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PHMSA Revises DOT-39 Hazmat Cylinder Safety Alert

Posted on 4/24/2017 by Roger Marks

The US DOT Pipeline and Hazardous Materials Safety Administration (PHMSA) is revising a safety advisory issued in December 2016 for hazmat shippers and users of DOT Specification 39 (DOT-39) cylinders. In the Federal Register today, PHMSA clarified the following:
“DOT-39 cylinders exceeding 75 in.3 (1.23 L) should not contain liquefied flammable compressed cycloproprane, ethane, or ethylene, or liquefied petroleum gases. PHMSA advises against filling or transporting of these gases in DOT-39 cylinders when the cylinder’s internal volume exceeds 75 in.3 (1.23 L).”

See the revised
PHMSA Safety Alert in the Federal Register.

The safety notice aims to address the risk posed by larger volumes of liquefied flammable compressed gases in cylinders. DOT-39 cylinders can have a volume of up to 1,526 in.3 (25 L) at a service pressure of 500 psig or less. When offering compressed gases at lower pressures in cylinders, shippers may be authorized to use cylinders with thinner walls—which increases the risk of puncture or corrosion in transit. 

Compressed_Gas_Cylinder_2.jpgThe 75 in.3 volume limit has a history: In 1998, PHMSA—then known as the Research and Special Program Administration (RSPA)—proposed a rulemaking to limit all liquefied flammable compressed gases to 75 in.3 when shipped in DOT-39 cylinders. RSPA decided against this, but then inadvertently omitted the 75 in.3 limit for cyclopropane, ethane, ethylene, and liquefied petroleum gases from the Hazardous Materials Regulations (HMR) when finalizing the rule in 2002.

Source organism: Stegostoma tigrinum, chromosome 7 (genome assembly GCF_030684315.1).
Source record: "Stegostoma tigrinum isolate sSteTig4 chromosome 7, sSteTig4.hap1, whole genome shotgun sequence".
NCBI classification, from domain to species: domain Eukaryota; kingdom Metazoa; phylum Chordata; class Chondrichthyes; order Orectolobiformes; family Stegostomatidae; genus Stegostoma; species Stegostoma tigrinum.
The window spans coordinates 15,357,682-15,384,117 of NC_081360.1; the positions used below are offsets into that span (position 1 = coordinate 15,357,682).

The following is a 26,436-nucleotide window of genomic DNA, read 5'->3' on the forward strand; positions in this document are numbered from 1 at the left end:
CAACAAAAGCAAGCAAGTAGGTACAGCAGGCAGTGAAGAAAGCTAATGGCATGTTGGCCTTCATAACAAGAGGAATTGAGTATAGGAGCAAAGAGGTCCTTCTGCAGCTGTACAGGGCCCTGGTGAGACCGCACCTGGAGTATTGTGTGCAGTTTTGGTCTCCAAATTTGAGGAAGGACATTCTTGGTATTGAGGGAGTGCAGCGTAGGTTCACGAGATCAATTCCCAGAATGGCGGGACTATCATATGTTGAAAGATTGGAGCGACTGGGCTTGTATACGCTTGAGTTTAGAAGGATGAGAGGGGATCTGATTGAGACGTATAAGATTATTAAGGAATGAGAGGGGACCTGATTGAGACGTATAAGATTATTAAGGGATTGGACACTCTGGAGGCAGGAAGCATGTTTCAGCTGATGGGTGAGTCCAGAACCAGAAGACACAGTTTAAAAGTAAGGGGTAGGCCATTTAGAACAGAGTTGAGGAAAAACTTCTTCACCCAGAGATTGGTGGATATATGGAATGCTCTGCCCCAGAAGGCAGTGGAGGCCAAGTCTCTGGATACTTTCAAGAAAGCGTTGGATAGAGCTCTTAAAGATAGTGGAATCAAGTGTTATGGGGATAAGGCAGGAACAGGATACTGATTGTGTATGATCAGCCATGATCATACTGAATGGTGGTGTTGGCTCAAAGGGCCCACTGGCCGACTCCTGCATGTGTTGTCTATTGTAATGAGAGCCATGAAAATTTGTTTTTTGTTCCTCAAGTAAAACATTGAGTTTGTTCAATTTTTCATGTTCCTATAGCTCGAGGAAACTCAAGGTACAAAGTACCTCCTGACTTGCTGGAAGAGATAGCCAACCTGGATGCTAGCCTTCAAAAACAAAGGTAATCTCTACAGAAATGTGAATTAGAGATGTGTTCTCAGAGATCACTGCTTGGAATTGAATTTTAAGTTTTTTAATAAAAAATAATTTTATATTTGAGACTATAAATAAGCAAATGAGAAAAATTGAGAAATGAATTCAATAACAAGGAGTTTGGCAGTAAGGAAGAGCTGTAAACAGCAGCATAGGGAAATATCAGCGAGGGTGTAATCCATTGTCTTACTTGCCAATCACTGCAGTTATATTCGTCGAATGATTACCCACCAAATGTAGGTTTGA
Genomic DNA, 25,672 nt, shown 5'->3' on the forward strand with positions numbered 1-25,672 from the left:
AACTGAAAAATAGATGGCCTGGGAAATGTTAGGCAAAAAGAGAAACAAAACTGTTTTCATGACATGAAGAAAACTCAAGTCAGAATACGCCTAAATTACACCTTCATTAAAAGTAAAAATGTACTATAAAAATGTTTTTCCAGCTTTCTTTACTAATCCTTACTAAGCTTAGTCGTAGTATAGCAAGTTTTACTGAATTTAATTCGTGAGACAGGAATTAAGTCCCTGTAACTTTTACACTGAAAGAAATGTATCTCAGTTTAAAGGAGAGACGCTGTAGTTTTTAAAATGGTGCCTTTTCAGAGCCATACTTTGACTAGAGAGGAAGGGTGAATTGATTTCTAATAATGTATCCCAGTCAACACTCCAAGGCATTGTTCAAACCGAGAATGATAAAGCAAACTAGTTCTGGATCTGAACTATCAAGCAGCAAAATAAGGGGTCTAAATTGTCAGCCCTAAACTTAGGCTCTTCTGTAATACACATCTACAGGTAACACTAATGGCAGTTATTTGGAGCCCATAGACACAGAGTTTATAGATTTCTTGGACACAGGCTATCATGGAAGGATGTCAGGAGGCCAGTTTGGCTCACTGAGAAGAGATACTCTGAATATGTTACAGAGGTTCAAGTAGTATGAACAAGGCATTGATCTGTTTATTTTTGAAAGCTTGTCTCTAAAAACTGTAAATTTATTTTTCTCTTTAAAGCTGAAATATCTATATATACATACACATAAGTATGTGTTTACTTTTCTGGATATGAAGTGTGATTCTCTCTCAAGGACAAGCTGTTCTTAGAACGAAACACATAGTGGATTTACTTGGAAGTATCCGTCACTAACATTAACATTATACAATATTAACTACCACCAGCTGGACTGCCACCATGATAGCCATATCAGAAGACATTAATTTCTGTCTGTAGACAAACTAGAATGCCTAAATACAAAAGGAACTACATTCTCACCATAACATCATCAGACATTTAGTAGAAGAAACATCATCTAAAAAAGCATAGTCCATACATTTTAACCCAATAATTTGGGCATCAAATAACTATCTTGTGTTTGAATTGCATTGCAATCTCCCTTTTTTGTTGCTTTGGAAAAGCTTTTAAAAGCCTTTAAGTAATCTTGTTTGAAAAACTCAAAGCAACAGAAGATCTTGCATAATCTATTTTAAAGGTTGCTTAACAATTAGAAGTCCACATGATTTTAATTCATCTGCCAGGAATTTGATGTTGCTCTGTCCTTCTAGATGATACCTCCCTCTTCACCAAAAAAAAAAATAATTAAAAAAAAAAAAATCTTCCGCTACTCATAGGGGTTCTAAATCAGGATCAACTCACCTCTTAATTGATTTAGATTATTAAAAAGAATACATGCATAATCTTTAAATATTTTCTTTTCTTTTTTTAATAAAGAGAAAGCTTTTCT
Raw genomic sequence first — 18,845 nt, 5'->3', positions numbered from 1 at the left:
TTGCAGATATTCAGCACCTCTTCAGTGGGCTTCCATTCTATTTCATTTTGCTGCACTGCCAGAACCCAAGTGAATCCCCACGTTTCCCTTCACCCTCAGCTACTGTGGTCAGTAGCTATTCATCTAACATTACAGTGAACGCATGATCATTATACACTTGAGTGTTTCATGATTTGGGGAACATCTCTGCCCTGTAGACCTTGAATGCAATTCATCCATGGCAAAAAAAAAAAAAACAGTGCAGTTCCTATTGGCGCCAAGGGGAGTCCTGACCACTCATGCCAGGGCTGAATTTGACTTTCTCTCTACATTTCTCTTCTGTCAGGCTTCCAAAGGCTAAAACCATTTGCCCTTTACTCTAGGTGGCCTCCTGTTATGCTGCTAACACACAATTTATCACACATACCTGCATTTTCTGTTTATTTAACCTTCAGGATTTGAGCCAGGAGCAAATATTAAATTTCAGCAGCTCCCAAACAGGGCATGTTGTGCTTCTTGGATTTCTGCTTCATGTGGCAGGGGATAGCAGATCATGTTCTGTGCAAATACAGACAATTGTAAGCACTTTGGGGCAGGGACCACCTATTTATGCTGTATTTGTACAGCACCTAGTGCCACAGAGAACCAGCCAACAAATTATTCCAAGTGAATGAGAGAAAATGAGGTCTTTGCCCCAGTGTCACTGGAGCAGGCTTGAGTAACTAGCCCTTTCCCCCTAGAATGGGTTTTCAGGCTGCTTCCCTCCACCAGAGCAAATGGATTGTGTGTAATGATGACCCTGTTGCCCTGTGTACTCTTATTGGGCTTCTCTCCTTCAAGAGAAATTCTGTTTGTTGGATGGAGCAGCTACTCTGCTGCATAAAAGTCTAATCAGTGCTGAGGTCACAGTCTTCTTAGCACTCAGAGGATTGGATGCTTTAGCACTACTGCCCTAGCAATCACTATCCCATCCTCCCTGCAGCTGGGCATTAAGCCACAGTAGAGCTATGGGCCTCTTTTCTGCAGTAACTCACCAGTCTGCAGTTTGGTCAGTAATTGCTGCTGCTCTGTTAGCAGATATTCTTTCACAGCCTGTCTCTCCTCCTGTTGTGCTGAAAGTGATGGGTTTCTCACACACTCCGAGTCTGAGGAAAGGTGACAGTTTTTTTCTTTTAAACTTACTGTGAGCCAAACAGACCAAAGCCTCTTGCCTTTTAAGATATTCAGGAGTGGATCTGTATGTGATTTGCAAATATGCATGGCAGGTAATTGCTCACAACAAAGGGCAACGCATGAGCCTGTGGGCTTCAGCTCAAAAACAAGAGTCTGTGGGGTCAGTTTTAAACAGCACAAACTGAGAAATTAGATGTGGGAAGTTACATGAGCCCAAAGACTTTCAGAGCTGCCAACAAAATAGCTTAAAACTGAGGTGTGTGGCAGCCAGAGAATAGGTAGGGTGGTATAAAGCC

DOT tried to correct this error in 2016, when—in response to petitions from industry stakeholders—the Agency proposed a new rule to update the hazmat cylinder requirements and revise the cylinder filling requirements for cyclopropane, ethane, and ethylene in 49 CFR 173.304(a)(2). This rule has not yet been finalized.

Until a Final Rule is published, PHMSA is relying on its safety alert to help shippers and carriers avoid what the Agency (and many industry stakeholders) see as an unsafe shipping practice.

Meet DOT, IATA, and IMDG Hazmat Training Mandates 

Don’t miss expert-led 49 CFR, IATA DGR, and IMDG Code training when it comes to your area in April. Build a step-by-step process for keeping your hazmat shipments in compliance with the latest requirements. Whether you ship hazmat every day or just once in a while, knowing your responsibilities is crucial to avoid rejection, costly customs delays, and DOT fines now as high as $77,114 per day, per violation.

This month, the Complete Multimodal Hazmat Shipper Certification Workshops will be presented in Chicago on May 2-5, and St. Louis on May 8-11.

Tags: DOT, hazmat shipping, PHMSA

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